The Graduate Employment conference in Leeds will focus on job opportunities outside of the M25 amid concerns the spotlight on London creates unrealistic salary expectations among students and puts off smaller companies else- where from recruiting.
Martin Edmondson, chief executive of Graduates Yorkshire, a recruitment service which has organised today’s event, said smaller employers had a key role to play in attracting graduates and boosting the economy.
He told the Yorkshire Post that 90 per cent of jobs in many regions were in companies with fewer than 20 people but warned that graduates were “disproportionately” applying to schemes run by big business brands.
“The key danger of policy makers only focusing on graduate employment in London centres on the distortion of expectations for graduates and businesses outside of London.
“The two most prominent graduate surveys, which get the most coverage in national broadsheets, focus predominantly on companies in the capital. This results in statistics suggesting the average graduate salary is in excess of £30,000, and that 80 or more graduates are applying for every job. Such figures are very off-putting for small and medium enterprises (SMEs) recruiting graduates outside London, who can neither afford those wages, or want to be inundated in that way by applicants.
“Graduates too, also can be disappointed when they find they are more likely to earn £18 to £20,000 a year rather than £30,000.
A new Graduates Yorkshire survey published at the conference in Leeds today reveals that more than half of the SMES questioned would offer a graduate a starting salary of £18,000 or less.
The poll showed just over 40 per cent of firms would pay between £15,000 and £18,00 while another 17 per cent would pay between £12,000 and £14,999.
The survey also shows that 87 per cent of smaller firms are planning to take on graduates in the next 12 months compared with 64 per cent in the previous 12.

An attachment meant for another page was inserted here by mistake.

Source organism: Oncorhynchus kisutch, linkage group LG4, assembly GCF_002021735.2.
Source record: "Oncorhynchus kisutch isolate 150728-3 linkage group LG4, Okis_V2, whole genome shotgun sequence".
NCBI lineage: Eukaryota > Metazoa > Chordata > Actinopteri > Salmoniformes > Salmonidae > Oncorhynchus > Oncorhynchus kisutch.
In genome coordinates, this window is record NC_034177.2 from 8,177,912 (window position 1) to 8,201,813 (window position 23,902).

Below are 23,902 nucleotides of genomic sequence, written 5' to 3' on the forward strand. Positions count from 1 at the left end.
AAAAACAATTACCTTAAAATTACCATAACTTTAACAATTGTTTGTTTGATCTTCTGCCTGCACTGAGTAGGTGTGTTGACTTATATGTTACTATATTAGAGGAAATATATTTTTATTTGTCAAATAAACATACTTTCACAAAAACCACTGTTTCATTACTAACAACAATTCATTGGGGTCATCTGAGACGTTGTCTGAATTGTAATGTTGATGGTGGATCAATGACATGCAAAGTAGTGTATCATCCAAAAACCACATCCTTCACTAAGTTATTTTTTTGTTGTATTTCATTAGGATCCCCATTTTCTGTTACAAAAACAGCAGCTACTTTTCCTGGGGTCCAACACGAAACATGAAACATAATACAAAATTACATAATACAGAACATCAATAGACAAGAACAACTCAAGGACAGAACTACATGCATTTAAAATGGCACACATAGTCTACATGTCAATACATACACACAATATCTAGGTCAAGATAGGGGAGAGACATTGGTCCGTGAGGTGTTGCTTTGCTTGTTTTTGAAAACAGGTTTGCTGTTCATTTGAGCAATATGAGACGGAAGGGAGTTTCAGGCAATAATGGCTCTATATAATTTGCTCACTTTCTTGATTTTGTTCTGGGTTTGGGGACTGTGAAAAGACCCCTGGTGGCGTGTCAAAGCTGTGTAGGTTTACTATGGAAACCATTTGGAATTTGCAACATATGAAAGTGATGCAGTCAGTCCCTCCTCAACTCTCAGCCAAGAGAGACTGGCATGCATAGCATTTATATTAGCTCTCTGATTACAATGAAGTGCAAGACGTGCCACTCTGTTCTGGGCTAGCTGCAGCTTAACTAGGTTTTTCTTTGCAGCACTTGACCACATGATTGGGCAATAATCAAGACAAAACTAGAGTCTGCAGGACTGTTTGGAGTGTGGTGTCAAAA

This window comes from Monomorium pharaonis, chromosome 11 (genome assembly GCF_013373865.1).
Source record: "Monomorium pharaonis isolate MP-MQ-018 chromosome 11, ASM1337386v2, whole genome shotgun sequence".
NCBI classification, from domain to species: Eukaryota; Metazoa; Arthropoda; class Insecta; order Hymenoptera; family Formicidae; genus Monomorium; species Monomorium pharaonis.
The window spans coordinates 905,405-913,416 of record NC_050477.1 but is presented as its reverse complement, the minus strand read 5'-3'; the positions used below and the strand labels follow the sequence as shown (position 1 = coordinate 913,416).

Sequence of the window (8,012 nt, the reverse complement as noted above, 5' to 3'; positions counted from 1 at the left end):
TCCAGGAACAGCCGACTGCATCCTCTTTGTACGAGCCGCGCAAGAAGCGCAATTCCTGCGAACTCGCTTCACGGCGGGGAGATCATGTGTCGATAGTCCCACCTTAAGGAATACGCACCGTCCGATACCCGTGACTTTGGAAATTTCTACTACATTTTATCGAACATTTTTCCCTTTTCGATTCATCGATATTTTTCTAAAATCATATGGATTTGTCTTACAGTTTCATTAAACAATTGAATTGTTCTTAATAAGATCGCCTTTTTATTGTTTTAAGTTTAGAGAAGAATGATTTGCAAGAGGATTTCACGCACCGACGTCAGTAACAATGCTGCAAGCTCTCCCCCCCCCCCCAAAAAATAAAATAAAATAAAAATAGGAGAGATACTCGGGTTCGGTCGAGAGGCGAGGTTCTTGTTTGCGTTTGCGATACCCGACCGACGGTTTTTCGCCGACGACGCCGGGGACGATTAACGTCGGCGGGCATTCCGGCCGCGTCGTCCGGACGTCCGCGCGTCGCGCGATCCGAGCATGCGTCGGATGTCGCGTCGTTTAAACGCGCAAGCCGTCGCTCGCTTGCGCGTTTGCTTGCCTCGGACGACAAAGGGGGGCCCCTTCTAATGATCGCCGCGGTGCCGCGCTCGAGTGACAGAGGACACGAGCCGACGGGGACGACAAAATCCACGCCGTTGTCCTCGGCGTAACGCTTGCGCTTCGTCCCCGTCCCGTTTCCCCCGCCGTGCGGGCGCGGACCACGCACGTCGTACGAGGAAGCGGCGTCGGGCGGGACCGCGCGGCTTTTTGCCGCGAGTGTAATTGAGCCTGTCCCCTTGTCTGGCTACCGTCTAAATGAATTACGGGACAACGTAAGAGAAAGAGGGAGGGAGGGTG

Almost 80 per cent of the SMEs planning to take on graduates say they will recruit between one and four people. The main reason for not planning to recruit graduates was a lack of positions but a small number of firms also cited a lack of relevant experience, employability skills or graduates “unrealistic expectations.”
The survey also shows that while more than 90 per cent used to recruit through print advertising this figure will drop to just over 50 per cent while an increasing number of employers will use social media sites on the internet.
The survey carried out last month asked 185 companies ranging from sole traders to businesses which employ less than 250 staff.
The Graduate Employment Conference at Aspire Leeds in the city will see representatives from university careers services, small scale and large graduate recruiters and graduates from across the country discuss improving employability, jobs and growth.
Mr Edmondson said today’s event would give SMEs the chance to forge relationships with universities and have a say on the employability skills being taught to students.
He added: “Graduate initiatives from Government are driven heavily by association with big brands, companies who are often already recruiting lots of graduates. It is SMEs that need to be won over to recruiting graduates, and it is the growth of these businesses that will be most likely to stimulate wider economic growth.
“Both this Government and the last launched graduate-centred initiatives in partnership with big brands, and familiar entrepreneur faces, rather than working with established organisations in the regions, like Graduates Yorkshire, who have been working to encourage graduate recruitment in SMEs for more than 15 years and receive no funding for doing so.”
The conference will also see debate on how firms and universities outside of London can work together to stop the skills drain towards the capital and to effectively utilise the graduates who choose to stay in their locality.
The conference is being hosted by Gradcore, which owns Graduates Yorkshire. Gradcore is a social enterprise that works with universities and businesses to “maximise graduate employability”.